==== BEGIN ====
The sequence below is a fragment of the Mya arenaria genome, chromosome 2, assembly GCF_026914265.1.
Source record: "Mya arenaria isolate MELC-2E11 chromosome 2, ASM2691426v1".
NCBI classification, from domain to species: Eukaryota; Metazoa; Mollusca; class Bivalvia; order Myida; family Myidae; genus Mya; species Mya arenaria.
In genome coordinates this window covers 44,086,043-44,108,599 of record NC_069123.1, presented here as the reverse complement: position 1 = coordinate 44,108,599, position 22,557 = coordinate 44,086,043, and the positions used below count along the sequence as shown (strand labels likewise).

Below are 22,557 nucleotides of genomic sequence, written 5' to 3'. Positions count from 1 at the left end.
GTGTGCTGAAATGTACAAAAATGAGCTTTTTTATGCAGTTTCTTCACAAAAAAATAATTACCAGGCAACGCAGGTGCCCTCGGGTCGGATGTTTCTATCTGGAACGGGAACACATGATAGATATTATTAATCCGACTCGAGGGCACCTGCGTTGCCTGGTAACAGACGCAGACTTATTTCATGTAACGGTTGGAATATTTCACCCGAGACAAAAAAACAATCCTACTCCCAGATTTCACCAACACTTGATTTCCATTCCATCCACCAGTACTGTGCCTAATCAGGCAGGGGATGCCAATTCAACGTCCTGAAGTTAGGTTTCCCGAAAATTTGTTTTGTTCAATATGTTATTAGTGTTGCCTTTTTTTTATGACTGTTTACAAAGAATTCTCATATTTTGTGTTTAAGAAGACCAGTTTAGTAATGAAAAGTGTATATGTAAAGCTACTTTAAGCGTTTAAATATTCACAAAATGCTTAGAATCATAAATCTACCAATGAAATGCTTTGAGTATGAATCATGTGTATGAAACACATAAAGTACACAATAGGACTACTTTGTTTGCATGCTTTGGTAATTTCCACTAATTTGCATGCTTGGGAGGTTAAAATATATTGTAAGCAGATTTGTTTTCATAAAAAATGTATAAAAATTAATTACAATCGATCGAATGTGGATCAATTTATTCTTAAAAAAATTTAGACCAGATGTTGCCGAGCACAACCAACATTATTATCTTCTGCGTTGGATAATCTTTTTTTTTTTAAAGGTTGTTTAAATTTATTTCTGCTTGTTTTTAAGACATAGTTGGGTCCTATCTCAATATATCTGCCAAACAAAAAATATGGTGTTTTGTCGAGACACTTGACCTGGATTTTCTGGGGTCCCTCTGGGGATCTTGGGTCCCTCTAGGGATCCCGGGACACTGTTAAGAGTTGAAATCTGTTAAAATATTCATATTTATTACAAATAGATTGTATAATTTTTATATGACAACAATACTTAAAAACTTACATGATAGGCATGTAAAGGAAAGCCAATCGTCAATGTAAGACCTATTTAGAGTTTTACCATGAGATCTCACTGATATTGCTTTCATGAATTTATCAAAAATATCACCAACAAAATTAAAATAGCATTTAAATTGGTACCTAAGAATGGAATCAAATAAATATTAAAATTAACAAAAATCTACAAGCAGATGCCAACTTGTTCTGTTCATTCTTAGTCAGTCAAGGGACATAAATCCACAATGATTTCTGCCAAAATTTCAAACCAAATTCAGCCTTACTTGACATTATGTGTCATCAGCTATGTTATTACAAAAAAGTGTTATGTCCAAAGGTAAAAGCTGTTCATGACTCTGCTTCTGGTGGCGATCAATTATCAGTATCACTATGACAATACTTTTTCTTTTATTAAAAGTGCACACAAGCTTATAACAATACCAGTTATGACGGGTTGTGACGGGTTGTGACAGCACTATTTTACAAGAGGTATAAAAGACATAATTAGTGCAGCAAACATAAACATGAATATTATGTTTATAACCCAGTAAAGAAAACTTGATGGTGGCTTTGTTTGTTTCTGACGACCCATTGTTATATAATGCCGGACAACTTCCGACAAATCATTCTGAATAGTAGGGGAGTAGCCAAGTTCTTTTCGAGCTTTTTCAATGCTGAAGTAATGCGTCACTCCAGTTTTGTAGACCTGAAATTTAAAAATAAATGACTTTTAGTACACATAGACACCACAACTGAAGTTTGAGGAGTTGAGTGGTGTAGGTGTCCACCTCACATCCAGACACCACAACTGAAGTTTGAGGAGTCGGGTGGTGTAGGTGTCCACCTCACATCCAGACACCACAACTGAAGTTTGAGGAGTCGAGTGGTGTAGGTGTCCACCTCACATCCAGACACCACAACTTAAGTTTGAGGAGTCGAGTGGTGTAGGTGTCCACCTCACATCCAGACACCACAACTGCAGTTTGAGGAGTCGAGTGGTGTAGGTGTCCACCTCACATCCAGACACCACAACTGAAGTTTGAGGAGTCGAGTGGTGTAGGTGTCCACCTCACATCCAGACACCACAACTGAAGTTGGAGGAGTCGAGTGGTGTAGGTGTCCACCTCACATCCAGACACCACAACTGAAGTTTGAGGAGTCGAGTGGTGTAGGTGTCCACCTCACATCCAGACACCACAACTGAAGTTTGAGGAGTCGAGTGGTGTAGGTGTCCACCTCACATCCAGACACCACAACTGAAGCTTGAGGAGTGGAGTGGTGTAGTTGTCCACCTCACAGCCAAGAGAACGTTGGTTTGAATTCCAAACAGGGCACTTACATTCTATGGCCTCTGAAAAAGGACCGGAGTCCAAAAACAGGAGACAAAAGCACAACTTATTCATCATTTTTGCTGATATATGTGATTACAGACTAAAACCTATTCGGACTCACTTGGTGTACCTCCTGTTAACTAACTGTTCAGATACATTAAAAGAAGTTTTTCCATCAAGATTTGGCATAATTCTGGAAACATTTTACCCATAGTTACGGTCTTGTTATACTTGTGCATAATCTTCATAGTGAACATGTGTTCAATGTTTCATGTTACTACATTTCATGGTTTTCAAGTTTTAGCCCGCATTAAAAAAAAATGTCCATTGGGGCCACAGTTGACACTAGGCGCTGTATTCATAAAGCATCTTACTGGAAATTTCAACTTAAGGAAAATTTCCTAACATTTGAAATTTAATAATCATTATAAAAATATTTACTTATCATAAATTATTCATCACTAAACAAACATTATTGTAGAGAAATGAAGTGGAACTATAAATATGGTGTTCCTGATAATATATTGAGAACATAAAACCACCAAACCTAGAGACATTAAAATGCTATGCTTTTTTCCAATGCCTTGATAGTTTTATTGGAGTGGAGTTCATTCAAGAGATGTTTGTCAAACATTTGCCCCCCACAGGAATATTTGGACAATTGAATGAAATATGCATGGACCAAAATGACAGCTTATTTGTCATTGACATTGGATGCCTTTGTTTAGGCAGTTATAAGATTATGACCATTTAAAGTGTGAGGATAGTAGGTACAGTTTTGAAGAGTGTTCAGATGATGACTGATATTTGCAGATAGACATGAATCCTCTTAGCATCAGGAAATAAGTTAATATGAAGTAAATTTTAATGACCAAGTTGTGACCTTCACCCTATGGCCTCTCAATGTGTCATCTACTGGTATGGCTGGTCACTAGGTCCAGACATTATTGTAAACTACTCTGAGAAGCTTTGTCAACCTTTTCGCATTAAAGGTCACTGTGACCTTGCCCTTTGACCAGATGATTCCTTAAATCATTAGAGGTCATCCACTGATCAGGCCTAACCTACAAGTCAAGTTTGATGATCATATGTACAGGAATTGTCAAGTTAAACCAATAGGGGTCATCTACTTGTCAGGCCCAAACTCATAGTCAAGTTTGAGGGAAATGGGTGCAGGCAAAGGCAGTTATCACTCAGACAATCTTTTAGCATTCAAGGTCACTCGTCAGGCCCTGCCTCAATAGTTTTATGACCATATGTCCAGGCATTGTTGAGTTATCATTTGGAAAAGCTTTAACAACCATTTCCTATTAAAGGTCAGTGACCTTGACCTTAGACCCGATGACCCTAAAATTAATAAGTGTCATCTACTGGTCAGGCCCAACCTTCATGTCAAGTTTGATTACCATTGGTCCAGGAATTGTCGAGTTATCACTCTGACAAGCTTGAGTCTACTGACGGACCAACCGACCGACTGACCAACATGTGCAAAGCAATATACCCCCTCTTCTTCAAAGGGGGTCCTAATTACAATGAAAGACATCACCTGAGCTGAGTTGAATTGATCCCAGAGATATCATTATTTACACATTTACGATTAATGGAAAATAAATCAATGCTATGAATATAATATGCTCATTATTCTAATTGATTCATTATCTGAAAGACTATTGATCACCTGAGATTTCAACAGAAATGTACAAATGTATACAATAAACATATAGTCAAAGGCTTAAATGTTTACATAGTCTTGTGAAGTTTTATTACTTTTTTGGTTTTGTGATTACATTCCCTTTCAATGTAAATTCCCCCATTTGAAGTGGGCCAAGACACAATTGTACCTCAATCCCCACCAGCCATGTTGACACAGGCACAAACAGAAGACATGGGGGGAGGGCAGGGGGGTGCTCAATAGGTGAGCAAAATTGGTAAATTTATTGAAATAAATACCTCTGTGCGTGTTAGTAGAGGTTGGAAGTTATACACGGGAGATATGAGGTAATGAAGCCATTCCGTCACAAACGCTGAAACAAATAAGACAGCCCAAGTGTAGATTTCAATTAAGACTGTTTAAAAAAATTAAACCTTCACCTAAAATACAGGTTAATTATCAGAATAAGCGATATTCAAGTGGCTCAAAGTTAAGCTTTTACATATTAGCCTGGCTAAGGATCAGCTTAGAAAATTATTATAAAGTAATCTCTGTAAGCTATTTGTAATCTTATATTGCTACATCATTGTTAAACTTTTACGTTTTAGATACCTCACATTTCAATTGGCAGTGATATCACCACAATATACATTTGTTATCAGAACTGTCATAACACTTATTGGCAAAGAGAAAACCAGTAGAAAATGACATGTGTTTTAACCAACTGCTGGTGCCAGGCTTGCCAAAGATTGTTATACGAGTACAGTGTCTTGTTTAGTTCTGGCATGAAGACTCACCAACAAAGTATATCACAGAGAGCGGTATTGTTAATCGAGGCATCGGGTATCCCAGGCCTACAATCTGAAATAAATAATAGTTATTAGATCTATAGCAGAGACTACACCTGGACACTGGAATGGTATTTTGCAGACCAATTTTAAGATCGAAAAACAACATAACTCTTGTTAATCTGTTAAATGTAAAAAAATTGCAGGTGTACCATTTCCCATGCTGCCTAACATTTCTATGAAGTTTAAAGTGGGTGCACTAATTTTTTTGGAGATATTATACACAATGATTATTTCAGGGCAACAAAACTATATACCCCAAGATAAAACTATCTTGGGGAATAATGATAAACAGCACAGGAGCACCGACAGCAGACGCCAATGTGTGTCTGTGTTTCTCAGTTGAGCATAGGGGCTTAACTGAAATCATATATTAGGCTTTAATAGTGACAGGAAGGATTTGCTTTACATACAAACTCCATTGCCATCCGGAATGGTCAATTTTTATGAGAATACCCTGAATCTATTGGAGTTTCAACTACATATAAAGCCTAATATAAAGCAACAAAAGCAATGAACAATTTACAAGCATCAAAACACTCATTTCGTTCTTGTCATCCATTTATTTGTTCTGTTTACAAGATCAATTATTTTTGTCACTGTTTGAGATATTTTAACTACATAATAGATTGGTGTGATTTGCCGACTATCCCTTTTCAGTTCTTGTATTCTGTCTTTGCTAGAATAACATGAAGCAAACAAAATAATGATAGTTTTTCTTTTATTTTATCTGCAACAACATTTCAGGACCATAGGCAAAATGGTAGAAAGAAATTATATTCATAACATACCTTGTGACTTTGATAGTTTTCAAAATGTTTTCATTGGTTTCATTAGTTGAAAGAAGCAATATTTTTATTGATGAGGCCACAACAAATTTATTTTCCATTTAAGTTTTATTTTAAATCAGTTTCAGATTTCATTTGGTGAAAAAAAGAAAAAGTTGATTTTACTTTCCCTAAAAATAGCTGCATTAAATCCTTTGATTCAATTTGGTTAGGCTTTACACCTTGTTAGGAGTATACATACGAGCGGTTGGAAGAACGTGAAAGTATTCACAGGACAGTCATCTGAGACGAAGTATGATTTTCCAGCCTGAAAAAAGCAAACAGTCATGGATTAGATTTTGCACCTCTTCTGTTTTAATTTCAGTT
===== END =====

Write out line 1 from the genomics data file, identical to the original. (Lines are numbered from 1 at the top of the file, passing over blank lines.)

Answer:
The sequence below is a fragment of the Mya arenaria genome, chromosome 2, assembly GCF_026914265.1.